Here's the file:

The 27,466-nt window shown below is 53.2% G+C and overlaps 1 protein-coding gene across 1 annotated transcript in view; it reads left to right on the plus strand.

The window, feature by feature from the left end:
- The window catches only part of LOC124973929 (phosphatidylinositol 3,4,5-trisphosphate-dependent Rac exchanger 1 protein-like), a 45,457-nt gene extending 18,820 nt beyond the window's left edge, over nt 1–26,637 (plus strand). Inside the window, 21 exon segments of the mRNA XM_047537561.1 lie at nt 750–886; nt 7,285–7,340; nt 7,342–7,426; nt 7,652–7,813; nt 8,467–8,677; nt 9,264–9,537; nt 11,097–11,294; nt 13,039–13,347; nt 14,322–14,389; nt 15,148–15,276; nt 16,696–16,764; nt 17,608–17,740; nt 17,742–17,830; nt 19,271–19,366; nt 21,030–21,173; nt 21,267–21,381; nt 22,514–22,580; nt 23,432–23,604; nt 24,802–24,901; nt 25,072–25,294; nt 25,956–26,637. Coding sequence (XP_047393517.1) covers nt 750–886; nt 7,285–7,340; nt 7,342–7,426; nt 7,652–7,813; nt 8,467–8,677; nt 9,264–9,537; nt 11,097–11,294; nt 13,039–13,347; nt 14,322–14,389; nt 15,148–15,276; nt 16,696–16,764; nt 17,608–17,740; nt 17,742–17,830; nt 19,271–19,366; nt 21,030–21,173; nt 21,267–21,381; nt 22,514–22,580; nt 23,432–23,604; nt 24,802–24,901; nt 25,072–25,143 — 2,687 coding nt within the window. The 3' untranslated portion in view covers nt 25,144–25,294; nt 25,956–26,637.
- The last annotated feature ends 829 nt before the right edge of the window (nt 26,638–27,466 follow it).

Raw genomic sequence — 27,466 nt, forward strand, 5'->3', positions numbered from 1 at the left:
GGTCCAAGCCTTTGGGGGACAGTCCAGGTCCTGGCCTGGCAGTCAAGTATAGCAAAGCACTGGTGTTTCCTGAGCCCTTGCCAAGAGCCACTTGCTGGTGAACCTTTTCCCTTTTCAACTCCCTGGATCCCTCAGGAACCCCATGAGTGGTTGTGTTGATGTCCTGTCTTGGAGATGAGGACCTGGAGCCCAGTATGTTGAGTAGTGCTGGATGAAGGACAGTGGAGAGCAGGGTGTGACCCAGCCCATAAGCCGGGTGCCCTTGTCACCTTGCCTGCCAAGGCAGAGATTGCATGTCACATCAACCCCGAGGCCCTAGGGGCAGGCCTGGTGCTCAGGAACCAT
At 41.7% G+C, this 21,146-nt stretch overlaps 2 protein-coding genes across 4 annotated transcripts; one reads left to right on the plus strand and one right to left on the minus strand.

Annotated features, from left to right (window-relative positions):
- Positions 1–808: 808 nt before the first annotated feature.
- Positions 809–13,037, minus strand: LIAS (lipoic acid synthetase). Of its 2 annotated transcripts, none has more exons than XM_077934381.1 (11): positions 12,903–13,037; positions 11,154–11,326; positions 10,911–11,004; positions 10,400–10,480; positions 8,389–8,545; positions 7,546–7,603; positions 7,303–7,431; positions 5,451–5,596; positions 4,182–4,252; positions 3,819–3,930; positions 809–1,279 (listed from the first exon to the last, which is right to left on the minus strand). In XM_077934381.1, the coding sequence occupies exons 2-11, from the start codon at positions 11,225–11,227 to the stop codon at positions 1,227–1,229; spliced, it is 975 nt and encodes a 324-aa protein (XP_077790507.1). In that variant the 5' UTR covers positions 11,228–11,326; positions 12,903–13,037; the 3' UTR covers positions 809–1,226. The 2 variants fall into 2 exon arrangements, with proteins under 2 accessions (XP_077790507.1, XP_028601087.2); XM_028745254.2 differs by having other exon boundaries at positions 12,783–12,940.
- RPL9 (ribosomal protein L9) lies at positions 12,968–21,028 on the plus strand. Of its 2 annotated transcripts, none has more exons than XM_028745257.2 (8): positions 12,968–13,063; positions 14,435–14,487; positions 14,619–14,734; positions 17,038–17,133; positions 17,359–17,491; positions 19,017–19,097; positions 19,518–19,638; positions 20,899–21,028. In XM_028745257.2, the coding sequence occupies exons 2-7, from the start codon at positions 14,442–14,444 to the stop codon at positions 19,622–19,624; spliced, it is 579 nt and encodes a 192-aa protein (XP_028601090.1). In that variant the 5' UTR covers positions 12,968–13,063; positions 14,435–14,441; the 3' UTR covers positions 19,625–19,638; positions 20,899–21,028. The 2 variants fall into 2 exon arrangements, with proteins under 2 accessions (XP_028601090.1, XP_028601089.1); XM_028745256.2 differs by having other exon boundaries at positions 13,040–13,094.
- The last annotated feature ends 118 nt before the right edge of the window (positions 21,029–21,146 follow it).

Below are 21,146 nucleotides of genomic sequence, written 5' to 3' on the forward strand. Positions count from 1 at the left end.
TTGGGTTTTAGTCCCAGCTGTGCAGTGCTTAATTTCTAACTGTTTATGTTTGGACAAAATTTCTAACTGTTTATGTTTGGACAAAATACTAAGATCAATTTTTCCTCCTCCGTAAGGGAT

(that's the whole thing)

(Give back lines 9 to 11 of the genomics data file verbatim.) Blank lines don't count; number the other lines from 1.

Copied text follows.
- Positions 1–808: 808 nt before the first annotated feature.
- Positions 809–13,037, minus strand: LIAS (lipoic acid synthetase). Of its 2 annotated transcripts, none has more exons than XM_077934381.1 (11): positions 12,903–13,037; positions 11,154–11,326; positions 10,911–11,004; positions 10,400–10,480; positions 8,389–8,545; positions 7,546–7,603; positions 7,303–7,431; positions 5,451–5,596; positions 4,182–4,252; positions 3,819–3,930; positions 809–1,279 (listed from the first exon to the last, which is right to left on the minus strand). In XM_077934381.1, the coding sequence occupies exons 2-11, from the start codon at positions 11,225–11,227 to the stop codon at positions 1,227–1,229; spliced, it is 975 nt and encodes a 324-aa protein (XP_077790507.1). In that variant the 5' UTR covers positions 11,228–11,326; positions 12,903–13,037; the 3' UTR covers positions 809–1,226. The 2 variants fall into 2 exon arrangements, with proteins under 2 accessions (XP_077790507.1, XP_028601087.2); XM_028745254.2 differs by having other exon boundaries at positions 12,783–12,940.
- RPL9 (ribosomal protein L9) lies at positions 12,968–21,028 on the plus strand. Of its 2 annotated transcripts, none has more exons than XM_028745257.2 (8): positions 12,968–13,063; positions 14,435–14,487; positions 14,619–14,734; positions 17,038–17,133; positions 17,359–17,491; positions 19,017–19,097; positions 19,518–19,638; positions 20,899–21,028. In XM_028745257.2, the coding sequence occupies exons 2-7, from the start codon at positions 14,442–14,444 to the stop codon at positions 19,622–19,624; spliced, it is 579 nt and encodes a 192-aa protein (XP_028601090.1). In that variant the 5' UTR covers positions 12,968–13,063; positions 14,435–14,441; the 3' UTR covers positions 19,625–19,638; positions 20,899–21,028. The 2 variants fall into 2 exon arrangements, with proteins under 2 accessions (XP_028601090.1, XP_028601089.1); XM_028745256.2 differs by having other exon boundaries at positions 13,040–13,094.